the requirements of all gasoline engines ever built. That really does sound like a ridiculous idea
when you put it down in black and white.

Over this last decade of “compromised compatibility” these same engine builders, camshaft
manufacturers and automotive enthusiasts have all received an education on motor oil that
most of them did not ask for. The word “Zinc” took on new meaning in automotive circles.
Apparently “Zinc” was more than just an ingredient in your multi-vitamin, and if your motor oil
was deficient in the proper quantity and type of “Zinc” your camshaft would end up deficient of a few lobes.

In response, special “Zinc” additives and specially formulated “high-zinc” oils appeared on the
market in response to the situation.

However, most automotive enthusiasts and engine builders have been burned in the past
by “snake oils” that promise the moon but deliver mud in the eye, so the market was slow to
accept these products. Even today, many enthusiasts still doubt the idea that “new oils are bad
for old engines.”

HRMaybe the announcement by Porsche this April will change all of this and signal the death knell for “backwards compatibility.” The famous brand just announced its own line of “classic” motor oils designed for the needs of older engines. The text from the Porsche website reads
like a copy of what Driven Racing Oil said when it released its “Hot Rod” motor oils 8 years ago. Driven was the first company to market specially formulated break-in oils and high-zinc oils designed specifically for older engines.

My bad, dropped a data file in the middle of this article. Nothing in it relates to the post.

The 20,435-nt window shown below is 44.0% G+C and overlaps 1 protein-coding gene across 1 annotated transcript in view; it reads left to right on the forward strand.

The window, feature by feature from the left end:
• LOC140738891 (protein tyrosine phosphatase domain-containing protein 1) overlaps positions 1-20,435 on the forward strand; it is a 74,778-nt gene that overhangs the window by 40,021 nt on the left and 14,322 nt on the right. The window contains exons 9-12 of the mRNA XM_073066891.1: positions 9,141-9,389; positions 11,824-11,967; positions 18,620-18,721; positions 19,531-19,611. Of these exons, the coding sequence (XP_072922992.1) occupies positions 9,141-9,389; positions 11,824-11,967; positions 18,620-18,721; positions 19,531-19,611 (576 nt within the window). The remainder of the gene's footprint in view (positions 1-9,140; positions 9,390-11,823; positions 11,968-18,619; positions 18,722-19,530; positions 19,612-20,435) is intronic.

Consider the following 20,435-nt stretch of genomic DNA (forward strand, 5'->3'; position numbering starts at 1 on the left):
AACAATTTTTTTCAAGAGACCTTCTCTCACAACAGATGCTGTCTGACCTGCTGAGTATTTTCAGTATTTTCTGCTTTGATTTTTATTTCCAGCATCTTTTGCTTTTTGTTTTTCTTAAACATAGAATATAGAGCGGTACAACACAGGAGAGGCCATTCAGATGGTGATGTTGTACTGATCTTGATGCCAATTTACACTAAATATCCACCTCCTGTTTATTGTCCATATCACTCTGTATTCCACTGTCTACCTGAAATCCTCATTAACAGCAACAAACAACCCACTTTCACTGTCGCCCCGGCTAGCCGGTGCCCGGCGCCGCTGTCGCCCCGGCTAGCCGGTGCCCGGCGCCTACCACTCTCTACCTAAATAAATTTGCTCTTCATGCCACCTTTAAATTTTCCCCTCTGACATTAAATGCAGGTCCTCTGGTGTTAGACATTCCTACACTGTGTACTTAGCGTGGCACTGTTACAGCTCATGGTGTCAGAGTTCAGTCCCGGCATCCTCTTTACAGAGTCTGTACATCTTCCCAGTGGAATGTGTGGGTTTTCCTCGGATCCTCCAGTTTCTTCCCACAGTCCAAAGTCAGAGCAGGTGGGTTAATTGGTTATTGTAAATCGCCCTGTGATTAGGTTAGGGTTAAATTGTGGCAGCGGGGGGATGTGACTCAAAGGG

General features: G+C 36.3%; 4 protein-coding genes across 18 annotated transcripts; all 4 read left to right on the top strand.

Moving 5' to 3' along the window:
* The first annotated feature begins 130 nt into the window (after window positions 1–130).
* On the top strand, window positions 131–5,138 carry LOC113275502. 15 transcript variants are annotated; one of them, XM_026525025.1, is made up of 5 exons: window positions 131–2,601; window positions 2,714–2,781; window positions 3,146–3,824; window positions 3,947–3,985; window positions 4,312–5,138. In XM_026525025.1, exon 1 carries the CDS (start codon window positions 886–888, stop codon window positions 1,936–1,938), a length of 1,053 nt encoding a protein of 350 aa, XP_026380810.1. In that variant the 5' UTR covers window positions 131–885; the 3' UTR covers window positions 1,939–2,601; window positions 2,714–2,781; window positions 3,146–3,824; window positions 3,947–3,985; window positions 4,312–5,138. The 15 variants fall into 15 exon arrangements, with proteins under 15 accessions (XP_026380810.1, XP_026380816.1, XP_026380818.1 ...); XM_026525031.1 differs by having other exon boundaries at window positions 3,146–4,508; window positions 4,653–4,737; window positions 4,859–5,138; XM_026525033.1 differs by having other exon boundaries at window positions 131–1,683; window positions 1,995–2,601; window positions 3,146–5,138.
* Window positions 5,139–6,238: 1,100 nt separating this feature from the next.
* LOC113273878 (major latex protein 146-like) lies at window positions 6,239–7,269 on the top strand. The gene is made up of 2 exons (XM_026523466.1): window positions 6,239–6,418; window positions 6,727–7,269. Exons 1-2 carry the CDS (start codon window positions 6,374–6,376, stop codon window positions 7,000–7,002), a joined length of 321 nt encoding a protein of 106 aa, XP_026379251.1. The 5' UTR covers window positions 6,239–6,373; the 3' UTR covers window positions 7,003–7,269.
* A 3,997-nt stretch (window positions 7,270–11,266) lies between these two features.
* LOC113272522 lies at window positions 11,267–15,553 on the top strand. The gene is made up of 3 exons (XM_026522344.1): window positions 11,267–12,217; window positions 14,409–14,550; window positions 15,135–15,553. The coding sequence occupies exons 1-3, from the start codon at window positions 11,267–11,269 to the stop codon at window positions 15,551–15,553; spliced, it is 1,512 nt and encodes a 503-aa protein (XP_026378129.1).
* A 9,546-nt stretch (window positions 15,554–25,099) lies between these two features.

Here is a sample from what Porsche has released:

“This engine oil has been developed by experts with the specific aim of meeting the demands
of air-cooled engines. The thermal load is higher than in water-cooled units, which means that
the engine oil has to work harder to cool the engine down. The traditionally high power output
per litre of the engines also results in high compression and high pressures. A compact and
lightweight engine design means that the connecting rods will be short in relation to the piston
stroke, which in turn means high lateral piston forces and correspondingly high demands on the
lubricating film stability of the oil. In short, the older flat engines in particular can’t just use any
old oil.

Modern oils use highly efficient detergent/dispersant agents to thoroughly clean the engine and
reliably remove dirt, which can be too much of a good thing for a classic Porsche engine. It is
true that additional deposits should be prevented and oil-soluble contaminants such as soot,
water and dust kept suspended until they are drained off through the oil filter or removed during
the next oil change, but at the same time it is important that the deposits which have built up
over decades are not suddenly dissolved and that seals are not corroded.

1Since not every classic Porsche is in everyday use, the engine oil also had to meet other demands: classic vehicles are often left stationary for long periods of time and only moved intermittently and for short journeys, which means that condensation can form in the oil if the engine does not heat up fully. Aggressive combustion residues can cause acidification of the oil fill, resulting in the corrosion of engine components. The alloys, metals and sealing materials which were used at the time are at particular risk. Porsche therefore paid particular attention to this aspect when developing its Porsche Classic Motoroil. The special formulation incorporates a high alkaline reserve, which neutralises any acids that may form. Additional corrosion inhibitors also protect vulnerable components, even during longer stationary periods.”